There’re a few things on the album that are a bit darker and a bit more brooding; that’ll be a side people haven’t seen from us yet.
Coasts are one of the most hard-working Bristol acs we’ve encountered. After playing, writing, and downright slogging these past few years, they’re now heralded as one of the UK’s hottest ‘new bands’. Our Rhys Buchanan talks to guitarist and songwriter Liam Willford about what goes on behind summery shimmer of their irresistible songs.
So you dropped the Oceans EP last month, based around the fan favourite of the same name?
Yeah, it’s an EP of some of our best songs. We’d recorded quite a lot of our debut album already, but wanted to release a single for this summer. So, because we’re a new band, rather than put a load of songs out that weren’t our strongest, we decided to put what we thought were our best ones on it. We see it as an opportunity to show more people what we’re about and hopefully gain as many new fans as possible.
Are the past singles a good indication of what to expect from the album?
Yes, I think especially with this new EP. There are a couple of songs on it that are a little bit more dance influenced. We haven’t really shown anyone a melancholic side yet, there are a few things on the album that are a bit darker and a bit more brooding; that’ll be a side people haven’t seen from us yet and we’re really looking forward to people hearing it.
It seems you’re in your element right now in the midst of festival season…
Definitely, it’s one of those things with festival season; we’ve been in a band for quite long time now and every summer there’s that anticipation about festivals where you’re so desperate to play as many as possible. Up until this year it’s been the case that we’ve only gotten to play a handful, but this time we’re playing more than ever. You find out quite late, so you’re never quite sure which ones you’re going to get to play, but there’s always something very special about summer festivals.
Your sound is easily associated with summer, does this help you win over a festival crowd?
Yeah, especially when not everybody knows you. The fact that our music is quite positive, I think it makes it quite instant — so it does suit when the weather is good and we’re playing outside. It’s nice when festival season comes around and it actually suits the music, rather than when it’s raining outside and really cold. I mean, it can be hard touring in the middle of winter and playing these big tropical pop songs, but we do our best regardless.
That bright feel isn’t limited simply to your music though, it’s in the videos, art, everywhere…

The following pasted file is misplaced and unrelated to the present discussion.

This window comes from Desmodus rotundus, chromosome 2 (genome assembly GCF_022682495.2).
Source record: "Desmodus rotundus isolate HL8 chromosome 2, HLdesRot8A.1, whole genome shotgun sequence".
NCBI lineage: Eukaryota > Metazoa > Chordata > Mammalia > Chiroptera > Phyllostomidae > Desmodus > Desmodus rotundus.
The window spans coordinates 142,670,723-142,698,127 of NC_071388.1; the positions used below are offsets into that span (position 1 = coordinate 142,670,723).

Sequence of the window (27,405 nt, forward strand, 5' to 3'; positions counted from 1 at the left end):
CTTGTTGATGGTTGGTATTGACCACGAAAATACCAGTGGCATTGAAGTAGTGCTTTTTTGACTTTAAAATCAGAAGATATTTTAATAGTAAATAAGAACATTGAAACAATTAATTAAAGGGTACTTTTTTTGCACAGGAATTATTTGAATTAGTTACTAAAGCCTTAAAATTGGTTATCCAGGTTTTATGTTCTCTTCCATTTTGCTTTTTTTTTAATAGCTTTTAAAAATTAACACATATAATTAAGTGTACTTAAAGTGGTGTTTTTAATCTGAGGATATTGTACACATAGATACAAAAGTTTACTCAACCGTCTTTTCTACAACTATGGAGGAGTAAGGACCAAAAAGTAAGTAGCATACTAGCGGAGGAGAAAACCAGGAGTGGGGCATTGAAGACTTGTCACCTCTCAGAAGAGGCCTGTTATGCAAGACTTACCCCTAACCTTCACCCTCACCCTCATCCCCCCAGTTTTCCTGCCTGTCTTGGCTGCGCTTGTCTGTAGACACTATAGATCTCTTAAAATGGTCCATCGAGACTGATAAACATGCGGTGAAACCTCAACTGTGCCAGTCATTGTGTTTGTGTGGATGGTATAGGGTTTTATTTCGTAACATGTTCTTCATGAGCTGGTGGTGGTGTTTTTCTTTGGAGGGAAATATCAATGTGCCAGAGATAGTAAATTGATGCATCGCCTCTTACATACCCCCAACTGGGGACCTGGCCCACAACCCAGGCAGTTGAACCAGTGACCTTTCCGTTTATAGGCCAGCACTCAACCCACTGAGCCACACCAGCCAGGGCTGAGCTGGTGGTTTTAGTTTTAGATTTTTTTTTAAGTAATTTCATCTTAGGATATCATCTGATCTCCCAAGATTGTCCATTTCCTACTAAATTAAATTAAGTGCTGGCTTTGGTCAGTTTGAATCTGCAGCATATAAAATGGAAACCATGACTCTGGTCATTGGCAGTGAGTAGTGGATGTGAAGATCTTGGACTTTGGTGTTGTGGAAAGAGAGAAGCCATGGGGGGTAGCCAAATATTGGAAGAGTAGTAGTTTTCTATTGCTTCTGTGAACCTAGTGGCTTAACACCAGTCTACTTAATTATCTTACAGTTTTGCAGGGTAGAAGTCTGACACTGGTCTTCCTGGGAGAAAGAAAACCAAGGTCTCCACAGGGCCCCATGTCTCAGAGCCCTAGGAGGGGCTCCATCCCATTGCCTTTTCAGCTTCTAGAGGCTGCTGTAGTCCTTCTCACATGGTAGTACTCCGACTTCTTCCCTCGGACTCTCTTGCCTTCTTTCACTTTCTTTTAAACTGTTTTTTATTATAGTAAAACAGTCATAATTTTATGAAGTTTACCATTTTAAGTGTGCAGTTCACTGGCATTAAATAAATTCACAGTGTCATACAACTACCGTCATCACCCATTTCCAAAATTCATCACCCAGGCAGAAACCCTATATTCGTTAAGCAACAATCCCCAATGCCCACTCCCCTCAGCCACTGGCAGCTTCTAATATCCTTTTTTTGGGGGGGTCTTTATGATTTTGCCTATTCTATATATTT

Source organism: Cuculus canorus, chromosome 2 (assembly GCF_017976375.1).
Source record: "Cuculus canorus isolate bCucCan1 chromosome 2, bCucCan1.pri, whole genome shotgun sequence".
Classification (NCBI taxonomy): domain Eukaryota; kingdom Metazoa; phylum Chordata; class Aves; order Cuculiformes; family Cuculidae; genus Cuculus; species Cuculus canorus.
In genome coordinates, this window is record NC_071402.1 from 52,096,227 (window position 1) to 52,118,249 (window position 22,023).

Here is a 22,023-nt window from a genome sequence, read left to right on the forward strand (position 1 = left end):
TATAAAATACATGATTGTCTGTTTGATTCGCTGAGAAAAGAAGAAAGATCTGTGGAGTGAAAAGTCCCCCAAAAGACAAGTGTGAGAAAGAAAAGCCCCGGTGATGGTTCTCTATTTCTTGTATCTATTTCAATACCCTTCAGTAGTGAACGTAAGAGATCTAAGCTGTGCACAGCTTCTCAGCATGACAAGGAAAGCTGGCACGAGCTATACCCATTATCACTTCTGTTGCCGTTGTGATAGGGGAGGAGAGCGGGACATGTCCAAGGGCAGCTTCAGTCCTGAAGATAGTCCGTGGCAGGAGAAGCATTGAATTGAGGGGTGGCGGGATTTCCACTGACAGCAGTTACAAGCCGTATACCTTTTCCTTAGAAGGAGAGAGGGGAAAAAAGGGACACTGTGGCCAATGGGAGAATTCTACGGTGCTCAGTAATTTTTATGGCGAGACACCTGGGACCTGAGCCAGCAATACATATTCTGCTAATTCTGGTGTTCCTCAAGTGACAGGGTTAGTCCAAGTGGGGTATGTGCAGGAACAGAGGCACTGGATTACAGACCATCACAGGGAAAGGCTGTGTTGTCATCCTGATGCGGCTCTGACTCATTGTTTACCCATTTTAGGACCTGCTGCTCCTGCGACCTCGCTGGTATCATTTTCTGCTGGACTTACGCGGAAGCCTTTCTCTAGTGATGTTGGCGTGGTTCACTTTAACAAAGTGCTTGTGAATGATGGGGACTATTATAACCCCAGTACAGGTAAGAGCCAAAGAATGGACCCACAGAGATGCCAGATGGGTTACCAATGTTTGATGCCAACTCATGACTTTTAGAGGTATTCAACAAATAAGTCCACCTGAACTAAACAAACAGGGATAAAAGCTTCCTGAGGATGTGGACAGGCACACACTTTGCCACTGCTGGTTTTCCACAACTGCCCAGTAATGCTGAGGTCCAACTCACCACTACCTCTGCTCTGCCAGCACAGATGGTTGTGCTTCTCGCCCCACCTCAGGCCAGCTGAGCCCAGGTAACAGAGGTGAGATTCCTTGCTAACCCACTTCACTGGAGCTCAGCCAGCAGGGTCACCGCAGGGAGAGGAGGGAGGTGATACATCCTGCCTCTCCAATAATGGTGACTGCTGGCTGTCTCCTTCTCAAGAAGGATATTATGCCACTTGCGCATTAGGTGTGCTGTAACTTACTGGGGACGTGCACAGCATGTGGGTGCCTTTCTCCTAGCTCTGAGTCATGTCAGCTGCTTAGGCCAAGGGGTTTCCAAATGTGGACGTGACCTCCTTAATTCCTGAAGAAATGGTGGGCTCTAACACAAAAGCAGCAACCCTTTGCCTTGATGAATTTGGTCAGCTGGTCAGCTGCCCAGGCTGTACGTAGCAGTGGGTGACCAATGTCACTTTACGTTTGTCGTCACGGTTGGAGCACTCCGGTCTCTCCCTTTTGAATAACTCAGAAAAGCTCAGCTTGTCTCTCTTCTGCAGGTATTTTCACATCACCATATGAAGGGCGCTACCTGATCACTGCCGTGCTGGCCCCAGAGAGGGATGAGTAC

When we decided to call ourselves Coasts, one of the things we liked about it was that we could do this really summery vibe thing with our first album, where you could associate it all with the name and it was all cohesive. The songs would sound a certain way and everything would match that. We also liked the idea that, in the future, a coast doesn’t have to be super summery. In a couple of years time we might be in a darker place and want to write something darker. The name would still suit; it sort of encompasses all things. I don’t think we’ll be stuck to one thing.
It took us about five years to get anybody involved who would be able to help us.
You’ve worked super hard over the last couple of years, how does it feel to now have some real backing?
I think it took us about five years to get anybody involved who would be able to help us. It’s one of those things where you get so used to having nobody there; for a very long time it was just the five of us in the band making everything happen and trying our hardest to get the music out there. Now all of a sudden we’ve got label backing and all this stuff, but we’re so used to doing it all ourselves that it doesn’t necessarily feel like like you’d expect; it’s pretty strange.
Bristol is a big part of Coasts, what was it like starting out here?
It was really cool. There was something rife about Bristol in terms of the fact that, because it’s quite a dance orientated city, a lot of the music I found was not ‘indie’ music at all, it was kind of the opposite — there was a lot of club music and drum and bass. It meant that bands had to really work hard and stick together… we were all in it together. We used to play a lot of gigs at Start The Bus with people like Idles and it was wicked. When we were all living in Bristol we were working in restaurants Friday, Saturday, Sunday and then playing whatever gigs we could get. We did that for a couple of years and that basically made us a half-decent band.
Earlier in the year you played The Louisiana, it must have been quite special to come back for a sell out show?
Yeah absolutely, I remember so many times playing The Louisiana and there being like five people there. Funnily enough, when we first moved to Bristol I had this idea in my head that the plan was “in six months we were going to have a good reputation and we’d be able to sell out The Louisiana”. That was, like, my target. Obviously it didn’t work out like that at all, so it’s such a nice thing, three and a half years after that, coming back and selling it out. I think that’s the case with being in a band, one of the biggest things is patience.
The ‘Oceans’ EP is out now via Tidal Recordings, with their full-length debut to follow later this year.
Check out ‘Stay’ right here: